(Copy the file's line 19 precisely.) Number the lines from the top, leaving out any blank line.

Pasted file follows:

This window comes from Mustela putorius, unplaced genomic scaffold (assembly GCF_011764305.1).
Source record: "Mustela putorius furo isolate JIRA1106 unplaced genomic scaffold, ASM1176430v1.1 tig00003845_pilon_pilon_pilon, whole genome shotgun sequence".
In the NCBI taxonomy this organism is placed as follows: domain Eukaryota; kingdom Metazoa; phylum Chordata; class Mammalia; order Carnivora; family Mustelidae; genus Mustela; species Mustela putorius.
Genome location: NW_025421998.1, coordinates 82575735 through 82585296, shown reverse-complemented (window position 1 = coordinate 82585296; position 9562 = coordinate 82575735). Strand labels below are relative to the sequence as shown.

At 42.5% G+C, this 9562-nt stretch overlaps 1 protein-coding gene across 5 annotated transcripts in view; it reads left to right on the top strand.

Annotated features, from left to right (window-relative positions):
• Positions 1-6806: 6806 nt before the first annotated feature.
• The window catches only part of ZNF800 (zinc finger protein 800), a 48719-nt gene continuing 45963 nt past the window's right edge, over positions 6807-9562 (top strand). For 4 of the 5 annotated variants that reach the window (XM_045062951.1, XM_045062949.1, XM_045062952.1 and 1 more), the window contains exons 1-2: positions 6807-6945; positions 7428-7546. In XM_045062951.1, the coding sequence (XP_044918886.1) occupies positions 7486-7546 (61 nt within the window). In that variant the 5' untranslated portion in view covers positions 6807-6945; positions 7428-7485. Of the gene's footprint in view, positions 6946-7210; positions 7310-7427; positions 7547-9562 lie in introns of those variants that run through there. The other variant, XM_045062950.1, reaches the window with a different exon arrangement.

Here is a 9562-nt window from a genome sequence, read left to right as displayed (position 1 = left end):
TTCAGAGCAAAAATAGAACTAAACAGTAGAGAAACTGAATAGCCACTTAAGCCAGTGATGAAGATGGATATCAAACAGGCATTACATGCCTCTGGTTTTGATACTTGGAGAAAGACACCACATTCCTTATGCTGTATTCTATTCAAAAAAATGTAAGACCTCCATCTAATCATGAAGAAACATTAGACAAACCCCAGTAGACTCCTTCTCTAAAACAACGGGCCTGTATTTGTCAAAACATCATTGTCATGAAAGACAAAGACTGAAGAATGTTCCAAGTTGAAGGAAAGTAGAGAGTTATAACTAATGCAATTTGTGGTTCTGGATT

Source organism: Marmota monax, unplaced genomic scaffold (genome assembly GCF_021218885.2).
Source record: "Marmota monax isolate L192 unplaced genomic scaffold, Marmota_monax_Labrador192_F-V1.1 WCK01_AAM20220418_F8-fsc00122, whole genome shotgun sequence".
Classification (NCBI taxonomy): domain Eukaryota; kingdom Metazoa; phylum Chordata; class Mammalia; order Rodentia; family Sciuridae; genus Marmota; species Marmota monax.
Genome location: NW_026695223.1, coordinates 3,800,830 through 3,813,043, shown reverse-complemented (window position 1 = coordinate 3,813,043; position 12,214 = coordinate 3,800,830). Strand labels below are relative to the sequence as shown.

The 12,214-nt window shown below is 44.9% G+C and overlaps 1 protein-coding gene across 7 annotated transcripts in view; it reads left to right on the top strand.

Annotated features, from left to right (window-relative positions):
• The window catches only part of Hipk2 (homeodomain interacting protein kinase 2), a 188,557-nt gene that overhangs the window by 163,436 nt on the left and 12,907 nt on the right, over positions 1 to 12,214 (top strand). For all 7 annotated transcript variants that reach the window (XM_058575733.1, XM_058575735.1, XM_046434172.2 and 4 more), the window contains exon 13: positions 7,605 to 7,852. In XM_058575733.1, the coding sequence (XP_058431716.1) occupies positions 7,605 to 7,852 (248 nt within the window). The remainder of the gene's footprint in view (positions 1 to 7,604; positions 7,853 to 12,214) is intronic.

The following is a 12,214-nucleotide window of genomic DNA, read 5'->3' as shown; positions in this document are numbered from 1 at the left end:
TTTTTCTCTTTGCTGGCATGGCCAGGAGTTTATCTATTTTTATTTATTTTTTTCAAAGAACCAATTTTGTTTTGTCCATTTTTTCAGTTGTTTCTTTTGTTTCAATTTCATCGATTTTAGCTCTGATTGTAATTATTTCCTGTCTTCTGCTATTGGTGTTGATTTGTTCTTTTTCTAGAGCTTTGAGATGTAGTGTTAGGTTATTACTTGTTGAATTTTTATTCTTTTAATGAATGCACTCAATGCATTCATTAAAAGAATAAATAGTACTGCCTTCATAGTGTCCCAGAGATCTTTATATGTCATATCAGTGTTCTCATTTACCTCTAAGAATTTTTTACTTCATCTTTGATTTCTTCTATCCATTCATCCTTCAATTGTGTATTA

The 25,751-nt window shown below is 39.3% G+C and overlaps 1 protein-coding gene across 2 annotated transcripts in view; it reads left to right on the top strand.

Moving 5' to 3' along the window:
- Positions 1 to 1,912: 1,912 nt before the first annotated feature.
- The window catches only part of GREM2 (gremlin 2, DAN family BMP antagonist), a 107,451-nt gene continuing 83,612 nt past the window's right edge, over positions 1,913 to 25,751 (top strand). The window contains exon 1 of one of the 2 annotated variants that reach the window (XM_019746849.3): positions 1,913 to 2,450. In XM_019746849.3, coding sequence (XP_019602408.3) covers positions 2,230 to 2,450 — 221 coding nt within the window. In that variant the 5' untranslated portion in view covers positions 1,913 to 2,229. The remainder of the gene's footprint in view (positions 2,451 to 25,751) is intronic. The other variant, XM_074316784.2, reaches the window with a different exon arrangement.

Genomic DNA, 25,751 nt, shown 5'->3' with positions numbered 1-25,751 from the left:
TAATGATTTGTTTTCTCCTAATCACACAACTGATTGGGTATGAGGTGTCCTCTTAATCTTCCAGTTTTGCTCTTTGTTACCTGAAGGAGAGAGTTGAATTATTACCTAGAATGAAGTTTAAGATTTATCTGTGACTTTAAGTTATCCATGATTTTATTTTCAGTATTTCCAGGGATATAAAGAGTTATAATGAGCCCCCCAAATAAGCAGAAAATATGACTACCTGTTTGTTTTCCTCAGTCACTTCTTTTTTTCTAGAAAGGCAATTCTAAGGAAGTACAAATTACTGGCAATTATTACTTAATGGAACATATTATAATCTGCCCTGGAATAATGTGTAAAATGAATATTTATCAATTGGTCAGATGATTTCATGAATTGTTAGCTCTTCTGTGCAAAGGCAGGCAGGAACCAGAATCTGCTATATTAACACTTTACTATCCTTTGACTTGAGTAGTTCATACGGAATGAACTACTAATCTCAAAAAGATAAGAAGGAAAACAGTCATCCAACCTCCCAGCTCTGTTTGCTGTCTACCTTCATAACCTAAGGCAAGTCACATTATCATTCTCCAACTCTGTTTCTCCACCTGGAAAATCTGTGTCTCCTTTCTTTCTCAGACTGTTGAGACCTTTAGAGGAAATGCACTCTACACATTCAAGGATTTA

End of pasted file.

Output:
TTTTTCTCTTTGCTGGCATGGCCAGGAGTTTATCTATTTTTATTTATTTTTTTCAAAGAACCAATTTTGTTTTGTCCATTTTTTCAGTTGTTTCTTTTGTTTCAATTTCATCGATTTTAGCTCTGATTGTAATTATTTCCTGTCTTCTGCTATTGGTGTTGATTTGTTCTTTTTCTAGAGCTTTGAGATGTAGTGTTAGGTTATTACTTGTTGAATTTTTATTCTTTTAATGAATGCACTCAATGCATTCATTAAAAGAATAAATAGTACTGCCTTCATAGTGTCCCAGAGATCTTTATATGTCATATCAGTGTTCTCATTTACCTCTAAGAATTTTTTACTTCATCTTTGATTTCTTCTATCCATTCATCCTTCAATTGTGTATTA